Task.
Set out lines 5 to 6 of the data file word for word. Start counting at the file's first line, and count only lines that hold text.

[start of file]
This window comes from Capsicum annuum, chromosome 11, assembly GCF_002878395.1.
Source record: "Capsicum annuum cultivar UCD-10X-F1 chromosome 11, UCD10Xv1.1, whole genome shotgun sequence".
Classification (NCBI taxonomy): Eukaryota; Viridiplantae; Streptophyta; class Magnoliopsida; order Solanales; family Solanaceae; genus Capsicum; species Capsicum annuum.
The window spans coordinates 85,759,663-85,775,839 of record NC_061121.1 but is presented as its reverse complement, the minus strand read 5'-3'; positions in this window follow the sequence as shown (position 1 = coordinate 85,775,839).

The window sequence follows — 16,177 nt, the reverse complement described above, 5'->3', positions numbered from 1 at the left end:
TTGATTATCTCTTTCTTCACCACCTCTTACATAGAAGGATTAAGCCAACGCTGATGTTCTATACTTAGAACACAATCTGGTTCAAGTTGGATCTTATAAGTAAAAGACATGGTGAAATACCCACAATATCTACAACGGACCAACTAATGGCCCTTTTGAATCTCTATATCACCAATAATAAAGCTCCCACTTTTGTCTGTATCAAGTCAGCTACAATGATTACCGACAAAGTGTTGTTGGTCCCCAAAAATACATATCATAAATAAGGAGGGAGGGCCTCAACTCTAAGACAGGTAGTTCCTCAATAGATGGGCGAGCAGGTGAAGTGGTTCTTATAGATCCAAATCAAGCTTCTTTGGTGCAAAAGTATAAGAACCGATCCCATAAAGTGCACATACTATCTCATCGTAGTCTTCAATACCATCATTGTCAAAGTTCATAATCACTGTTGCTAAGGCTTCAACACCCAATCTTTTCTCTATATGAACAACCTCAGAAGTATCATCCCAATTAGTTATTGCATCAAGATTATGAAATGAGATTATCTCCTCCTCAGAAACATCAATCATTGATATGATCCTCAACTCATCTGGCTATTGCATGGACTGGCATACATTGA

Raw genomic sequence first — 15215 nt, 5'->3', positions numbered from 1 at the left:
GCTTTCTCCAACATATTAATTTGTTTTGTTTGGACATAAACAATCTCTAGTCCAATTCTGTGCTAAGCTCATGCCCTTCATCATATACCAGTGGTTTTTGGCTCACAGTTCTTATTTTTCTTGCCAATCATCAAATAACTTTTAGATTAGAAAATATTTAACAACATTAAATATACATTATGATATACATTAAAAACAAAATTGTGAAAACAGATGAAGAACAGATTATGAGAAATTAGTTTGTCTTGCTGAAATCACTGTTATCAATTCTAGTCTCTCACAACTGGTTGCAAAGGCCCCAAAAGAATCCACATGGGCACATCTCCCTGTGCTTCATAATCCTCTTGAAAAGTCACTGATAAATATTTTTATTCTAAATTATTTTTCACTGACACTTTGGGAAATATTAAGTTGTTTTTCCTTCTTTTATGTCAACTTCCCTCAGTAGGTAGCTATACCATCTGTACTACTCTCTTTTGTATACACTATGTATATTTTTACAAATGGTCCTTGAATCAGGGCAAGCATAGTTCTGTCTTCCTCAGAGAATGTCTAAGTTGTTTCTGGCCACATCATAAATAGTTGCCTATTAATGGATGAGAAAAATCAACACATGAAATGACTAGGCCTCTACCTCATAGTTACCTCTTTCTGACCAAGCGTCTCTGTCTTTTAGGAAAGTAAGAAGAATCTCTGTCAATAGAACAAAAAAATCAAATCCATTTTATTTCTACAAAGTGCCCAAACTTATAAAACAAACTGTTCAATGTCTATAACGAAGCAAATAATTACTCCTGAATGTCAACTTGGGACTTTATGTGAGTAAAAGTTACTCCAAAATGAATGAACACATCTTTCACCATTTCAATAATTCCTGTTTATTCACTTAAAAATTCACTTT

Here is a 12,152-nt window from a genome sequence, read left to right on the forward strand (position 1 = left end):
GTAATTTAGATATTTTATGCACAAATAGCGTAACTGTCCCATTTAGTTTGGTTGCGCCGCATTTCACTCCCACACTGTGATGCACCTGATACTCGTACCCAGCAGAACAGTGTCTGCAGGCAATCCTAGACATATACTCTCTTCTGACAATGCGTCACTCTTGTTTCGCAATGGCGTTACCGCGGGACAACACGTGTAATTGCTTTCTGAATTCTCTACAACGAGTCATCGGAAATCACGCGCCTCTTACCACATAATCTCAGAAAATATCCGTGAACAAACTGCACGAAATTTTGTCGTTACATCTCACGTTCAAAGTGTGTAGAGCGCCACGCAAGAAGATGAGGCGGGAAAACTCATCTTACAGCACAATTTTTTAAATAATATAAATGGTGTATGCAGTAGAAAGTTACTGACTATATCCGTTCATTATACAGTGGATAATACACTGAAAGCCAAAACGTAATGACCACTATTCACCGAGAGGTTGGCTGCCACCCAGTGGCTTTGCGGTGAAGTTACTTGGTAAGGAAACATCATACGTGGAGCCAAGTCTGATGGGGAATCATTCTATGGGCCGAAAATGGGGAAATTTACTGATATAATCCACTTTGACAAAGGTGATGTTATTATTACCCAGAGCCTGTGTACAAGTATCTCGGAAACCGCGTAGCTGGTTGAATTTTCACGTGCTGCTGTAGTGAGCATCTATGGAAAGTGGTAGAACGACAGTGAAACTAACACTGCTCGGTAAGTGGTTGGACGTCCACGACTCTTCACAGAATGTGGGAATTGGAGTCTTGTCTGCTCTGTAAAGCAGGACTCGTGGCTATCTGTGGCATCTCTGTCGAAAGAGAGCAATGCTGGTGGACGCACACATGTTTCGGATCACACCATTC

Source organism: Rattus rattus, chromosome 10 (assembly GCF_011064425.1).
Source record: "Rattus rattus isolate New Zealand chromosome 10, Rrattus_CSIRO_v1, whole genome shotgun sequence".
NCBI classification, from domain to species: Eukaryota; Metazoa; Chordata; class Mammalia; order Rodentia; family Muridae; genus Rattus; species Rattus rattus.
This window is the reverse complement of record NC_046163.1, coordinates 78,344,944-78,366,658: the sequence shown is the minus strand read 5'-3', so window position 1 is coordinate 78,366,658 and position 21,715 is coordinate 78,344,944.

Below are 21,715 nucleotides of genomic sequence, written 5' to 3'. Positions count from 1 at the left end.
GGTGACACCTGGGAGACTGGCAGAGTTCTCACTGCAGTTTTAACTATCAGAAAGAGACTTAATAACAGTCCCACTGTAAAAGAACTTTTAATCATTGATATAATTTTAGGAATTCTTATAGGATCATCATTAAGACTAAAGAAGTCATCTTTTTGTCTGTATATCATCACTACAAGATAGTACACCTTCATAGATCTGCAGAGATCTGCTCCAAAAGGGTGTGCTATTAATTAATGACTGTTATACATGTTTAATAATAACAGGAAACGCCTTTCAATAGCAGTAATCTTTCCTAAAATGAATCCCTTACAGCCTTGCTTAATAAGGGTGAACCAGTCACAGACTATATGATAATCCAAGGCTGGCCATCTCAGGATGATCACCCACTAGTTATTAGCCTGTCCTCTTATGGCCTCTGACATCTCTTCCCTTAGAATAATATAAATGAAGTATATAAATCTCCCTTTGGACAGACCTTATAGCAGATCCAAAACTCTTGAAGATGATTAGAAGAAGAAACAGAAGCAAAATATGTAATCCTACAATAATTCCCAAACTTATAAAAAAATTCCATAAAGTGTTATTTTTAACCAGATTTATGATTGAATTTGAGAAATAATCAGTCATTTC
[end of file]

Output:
The window sequence follows — 16,177 nt, the reverse complement described above, 5'->3', positions numbered from 1 at the left end:
TTGATTATCTCTTTCTTCACCACCTCTTACATAGAAGGATTAAGCCAACGCTGATGTTCTATACTTAGAACACAATCTGGTTCAAGTTGGATCTTATAAGTAAAAGACATGGTGAAATACCCACAATATCTACAACGGACCAACTAATGGCCCTTTTGAATCTCTATATCACCAATAATAAAGCTCCCACTTTTGTCTGTATCAAGTCAGCTACAATGATTACCGACAAAGTGTTGTTGGTCCCCAAAAATACATATCATAAATAAGGAGGGAGGGCCTCAACTCTAAGACAGGTAGTTCCTCAATAGATGGGCGAGCAGGTGAAGTGGTTCTTATAGATCCAAATCAAGCTTCTTTGGTGCAAAAGTATAAGAACCGATCCCATAAAGTGCACATACTATCTCATCGTAGTCTTCAATACCATCATTGTCAAAGTTCATAATCACTGTTGCTAAGGCTTCAACACCCAATCTTTTCTCTATATGAACAACCTCAGAAGTATCATCCCAATTAGTTATTGCATCAAGATTATGAAATGAGATTATCTCCTCCTCAGAAACATCAATCATTGATATGATCCTCAACTCATCTGGCTATTGCATGGACTGGCATACATTGA